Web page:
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©2019 Shawn Basey | Tbilisi | Prague | Travel blog and tips

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How my best 3 years began

August 28, 2017

 

 

Today my wife and I are celebrating our 3rd wedding anniversary back here in Georgia. It’s not a big one for most, and it’s not one of those “silver” or “golden” anniversaries that Hallmark says we need to buy something special for. Thank goodness, since we’re still in a bit of poverty from two traveling types coming together. It is quite meaningful to me though, as is every moment I spend with this special girl I found in a small, smoke-filled art bar in Tbilisi.
 

Three years ago today was the event of my life. We had some crazy preparations. My wife had to leave the country to Prague for 3 months prior, setting up her new job there, which meant I had to go around looking for restaurants myself for the reception. As a musician, I’ve got loads of musician-friends, which meant music wouldn’t be so much of a problem, but we did have a budget to adhere to. And let me tell those thinking of maybe a destination wedding, after having a banquet of over 100 people, wedding and all came out to about 4,000 dollars, so Georgia should be on your list.

 

 Tbilisi Sioni Cathedral of the Dormition


 

We chose the 28th because every time I came up with a workable date for my parents and all, I was informed Georgians were fasting. Georgians are always fasting! It’s among one of their favorite activities, right up next to eating salty cheese, drinking wine, and dancing. The 28th is a feast day though, being the Day of Saint Mary, or Mariamoba, so we were safe there.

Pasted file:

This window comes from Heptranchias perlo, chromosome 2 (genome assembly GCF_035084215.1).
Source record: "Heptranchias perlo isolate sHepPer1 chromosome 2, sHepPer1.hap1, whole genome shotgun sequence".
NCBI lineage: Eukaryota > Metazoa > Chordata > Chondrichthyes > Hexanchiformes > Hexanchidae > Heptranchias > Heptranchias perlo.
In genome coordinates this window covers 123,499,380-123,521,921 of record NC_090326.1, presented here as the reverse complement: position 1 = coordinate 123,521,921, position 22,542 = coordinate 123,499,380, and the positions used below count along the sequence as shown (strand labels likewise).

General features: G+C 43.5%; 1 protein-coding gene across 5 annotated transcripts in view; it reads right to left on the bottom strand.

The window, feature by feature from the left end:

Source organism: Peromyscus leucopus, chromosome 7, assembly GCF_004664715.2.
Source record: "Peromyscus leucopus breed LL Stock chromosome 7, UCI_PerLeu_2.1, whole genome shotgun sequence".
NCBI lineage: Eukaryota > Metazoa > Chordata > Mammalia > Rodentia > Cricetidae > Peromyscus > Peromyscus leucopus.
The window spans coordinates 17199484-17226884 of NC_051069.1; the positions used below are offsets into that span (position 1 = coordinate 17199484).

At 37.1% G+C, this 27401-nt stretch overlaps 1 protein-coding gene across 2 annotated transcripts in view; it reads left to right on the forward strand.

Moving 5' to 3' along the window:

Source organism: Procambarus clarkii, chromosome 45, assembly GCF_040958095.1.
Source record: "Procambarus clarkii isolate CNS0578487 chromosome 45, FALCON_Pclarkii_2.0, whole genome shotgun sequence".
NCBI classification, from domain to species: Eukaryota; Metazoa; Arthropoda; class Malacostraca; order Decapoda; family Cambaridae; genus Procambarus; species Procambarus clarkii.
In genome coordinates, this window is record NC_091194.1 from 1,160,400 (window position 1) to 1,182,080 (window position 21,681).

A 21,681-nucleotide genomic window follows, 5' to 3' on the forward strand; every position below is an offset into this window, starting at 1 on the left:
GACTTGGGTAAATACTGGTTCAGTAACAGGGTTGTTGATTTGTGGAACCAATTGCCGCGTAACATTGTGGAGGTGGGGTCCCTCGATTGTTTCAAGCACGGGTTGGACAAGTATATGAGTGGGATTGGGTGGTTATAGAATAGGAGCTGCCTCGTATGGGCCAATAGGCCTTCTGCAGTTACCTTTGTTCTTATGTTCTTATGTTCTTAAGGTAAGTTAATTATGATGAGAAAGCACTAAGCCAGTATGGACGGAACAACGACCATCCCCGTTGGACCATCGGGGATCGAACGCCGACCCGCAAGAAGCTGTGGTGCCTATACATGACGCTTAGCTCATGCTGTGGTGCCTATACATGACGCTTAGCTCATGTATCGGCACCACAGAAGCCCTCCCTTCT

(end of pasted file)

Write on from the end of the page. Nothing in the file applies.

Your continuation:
I remember waking up with some super excitement and perhaps a mild hangover. My best mate and my parents had spent the better part of a week traveling around the country, to the high mountain regions of Svaneti to escape the punishing summer heat. Then we had a week's worth of festivities in my bride-to-be’s village, which became something of a marathon for my liver. The family and the neighbors were all wonderful, especially the red-faced groundhog who kept popping his head out over the fence, looking to see if we were around and ready to start drinking some more wine.

 

Sioni from across the river

 

They don’t rent out the whole church for a wedding like they do in the West. In the Georgian Orthodox Church, they don’t even have seats. Your wedding takes place, and other people might be in the church praying their own thing, there might be a baptism going on in a different chapel, and tourists might be wandering around marveling at the architecture and goings-on. None of that really bothered me, which was a good thing, since we probably chose the most touristic of all churches in Georgia to have our wedding in, the Sioni Church of the Dormition, a 6th century church which only recently lost the throne of the patriarch as it had moved to the newly completed Orthodox mega-church across the river.

 

Sioni Church of the Dormition

 

The church is located in the old town of Tbilisi, squeezed in-between two beautiful pedestrian areas lined with restaurants, bars, and cafes, plants pouring out of windows onto the streets, vines climbing up everything. On the front end stands a huge 15th century bell-tower, while on the other side is the roiling river of the Mtkvari, rushing past with a kind of quiet rage.

 

 Erekle II street near Sioni

 

The first church there was built in the 500s by the founder of the city, Vakhtang Gorgasali, but was later destroyed by the Arabs. The current structure was built in the 12th century by another famous Georgian, Davit the Builder, and it managed to survive invasions, earthquakes, and fires for nearly a millennium. The dark interior is made even more beautiful and mysterious by the recent frescoes of the Russian painter Knyaz Grigory Gagarin in the 1850s and the Georgian painter Levan Tsutskiridze in the 1980s. It was also one of the few churches in Georgia that was allowed to continue operation as a church during the Soviet times, and even witnessed some restorations.